³https://www.hindawi.com/journals/ecam/2016/5284234/

³https://europepmc.org/abstract/MED/21303190



5 Ways Acupuncture Keeps You Feeling Great During Pregnancy

Many women find pregnancy to be a joyful time, but it does bring challenges. Physical conditions and concerns can at times make pregnancy feel like more of a struggle than a delight.

Mothers-to-be should know that they have options when coping with these concerns. They do not have to accept discomfort or rely solely upon pharmaceuticals for treatment.

Acupuncture, and its sister modalities (herbs, moxibustion, acupressure, etc.), are options that are safe, compatible with western medical treatments, and have almost no unwanted side effects. And treatments are tailored to the individual based on her unique experience and personal choices.

Here are five ways acupuncture can enhance your pregnancy:

  1. It Can Relieve Nausea and Vomiting

Doctors are not yet fully aware of the causes of morning sickness, but current research suggests that it is a reaction to high levels of the pregnancy hormone HcG, which reaches its peak during the first trimester.

Acupuncture calms the nervous system therefore lessening the body’s reaction to HcG. Acupuncture is safer than pharmaceuticals and can be more effective at relieving nausea.

Even severe symptoms can be treated with acupuncture. And your practitioner can teach you some basic acupressure, so you can have immediate relief when needed.1

  1. It Helps Manage Pregnancy Symptoms

There are numerous symptoms associated with pregnancy. Acupuncture can lessen, and in some cases eliminate many of these. Some of the most common are headache, backache and sciatica.

Sciatica is caused by compression of the sciatic nerve within the pelvis, resulting in pain and tingling that travel from the hip down the side of the leg. Acupuncture stimulates the nervous system, which helps relieve pain and nerve symptoms.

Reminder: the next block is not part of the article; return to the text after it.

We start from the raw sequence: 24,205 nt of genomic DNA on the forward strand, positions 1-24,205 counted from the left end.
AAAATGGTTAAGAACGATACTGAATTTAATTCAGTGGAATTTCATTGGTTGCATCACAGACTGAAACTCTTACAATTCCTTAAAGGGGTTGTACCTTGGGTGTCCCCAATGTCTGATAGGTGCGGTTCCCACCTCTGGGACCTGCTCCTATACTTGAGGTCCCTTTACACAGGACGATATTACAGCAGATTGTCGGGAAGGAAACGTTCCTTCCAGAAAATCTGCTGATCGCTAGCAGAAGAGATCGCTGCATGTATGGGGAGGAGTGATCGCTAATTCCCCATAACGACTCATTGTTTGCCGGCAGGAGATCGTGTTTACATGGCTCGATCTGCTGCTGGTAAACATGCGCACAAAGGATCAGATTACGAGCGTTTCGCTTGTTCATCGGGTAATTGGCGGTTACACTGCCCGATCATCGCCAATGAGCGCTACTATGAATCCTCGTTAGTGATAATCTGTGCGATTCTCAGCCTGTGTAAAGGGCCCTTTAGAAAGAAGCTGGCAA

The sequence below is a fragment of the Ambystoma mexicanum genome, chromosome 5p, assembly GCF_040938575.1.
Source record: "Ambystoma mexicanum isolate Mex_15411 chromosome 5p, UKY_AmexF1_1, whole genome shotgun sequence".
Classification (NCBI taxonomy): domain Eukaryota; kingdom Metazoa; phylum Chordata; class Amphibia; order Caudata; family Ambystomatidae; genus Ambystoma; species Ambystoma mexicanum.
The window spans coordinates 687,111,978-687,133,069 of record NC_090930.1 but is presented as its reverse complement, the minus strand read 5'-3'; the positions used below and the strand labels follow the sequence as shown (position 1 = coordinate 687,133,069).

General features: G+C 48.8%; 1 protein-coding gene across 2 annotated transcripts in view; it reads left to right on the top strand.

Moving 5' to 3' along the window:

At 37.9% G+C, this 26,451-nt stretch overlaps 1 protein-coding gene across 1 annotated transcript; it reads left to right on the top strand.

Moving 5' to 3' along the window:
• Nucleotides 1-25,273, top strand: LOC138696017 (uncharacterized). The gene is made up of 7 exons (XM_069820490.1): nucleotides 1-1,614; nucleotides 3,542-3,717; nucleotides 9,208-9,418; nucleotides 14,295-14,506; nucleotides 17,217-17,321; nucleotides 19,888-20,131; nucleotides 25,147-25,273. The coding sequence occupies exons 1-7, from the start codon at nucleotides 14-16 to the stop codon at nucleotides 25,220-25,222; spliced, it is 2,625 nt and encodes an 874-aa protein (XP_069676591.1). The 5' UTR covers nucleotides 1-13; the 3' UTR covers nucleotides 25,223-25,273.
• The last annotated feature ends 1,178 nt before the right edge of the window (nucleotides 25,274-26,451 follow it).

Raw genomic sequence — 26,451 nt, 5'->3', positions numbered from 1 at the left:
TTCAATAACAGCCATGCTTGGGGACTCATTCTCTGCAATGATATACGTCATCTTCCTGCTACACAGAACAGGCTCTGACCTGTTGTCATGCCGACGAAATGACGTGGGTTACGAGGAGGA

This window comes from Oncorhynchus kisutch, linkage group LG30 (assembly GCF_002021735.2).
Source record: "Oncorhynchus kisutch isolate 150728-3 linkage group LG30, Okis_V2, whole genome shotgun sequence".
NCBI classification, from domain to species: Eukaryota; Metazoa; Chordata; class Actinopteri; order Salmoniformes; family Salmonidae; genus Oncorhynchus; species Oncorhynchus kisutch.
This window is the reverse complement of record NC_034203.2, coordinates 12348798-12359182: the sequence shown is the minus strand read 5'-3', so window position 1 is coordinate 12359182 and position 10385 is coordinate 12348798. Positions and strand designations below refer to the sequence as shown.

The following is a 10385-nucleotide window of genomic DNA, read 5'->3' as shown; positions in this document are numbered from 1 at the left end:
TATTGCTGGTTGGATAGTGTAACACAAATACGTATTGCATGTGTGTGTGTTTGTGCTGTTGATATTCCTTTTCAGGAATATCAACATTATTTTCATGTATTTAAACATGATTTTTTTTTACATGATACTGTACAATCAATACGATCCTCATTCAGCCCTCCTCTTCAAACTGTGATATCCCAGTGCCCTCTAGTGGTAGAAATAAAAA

Backache arises from the increasing frontal weight load of the growing baby, and from postural misalignment that happens as ligaments soften in preparation to release the baby through the birth canal. Just as it helps sciatic symptoms, TCM can also ease backaches.2

Headaches of all types respond very well to acupuncture. The protocols for headache can be integrated into pregnancy treatment, reducing the need for over-the-counter headache medicine.

  1. It Can Turn A Breech Baby

Moxabustion is particularly helpful in changing a breech presentation. Moxabustion is a practice used in TCM that applies burning mugwort directly or indirectly to the body. Like acupuncture, it improves the energy flow to create internal balance.

Studies have shown that treatment around 33 weeks can help turn a breech baby and decrease the chance of a C-section. It’s more affordable than conventional treatments as well.3

  1. It Can Encourage Labor to Begin

When a woman passes her due date due date, regular treatments can help to soften and dilate (known as “ripening”) the cervix, which in turn can shorten the amount of time between due date and delivery by as much as two days.4 This option may help women avoid drugs for cervical ripening or induction of labor.

  1. It Increases Stamina for Labor, Delivery and Recovery

Acupuncture builds strength by encouraging blood production and energy by clearing blockage. Women who receive regular treatments from 36 weeks often report shorter labor times, less pain, and more satisfaction with the labor experience. There is some evidence that acupressure can reduce pain during labor.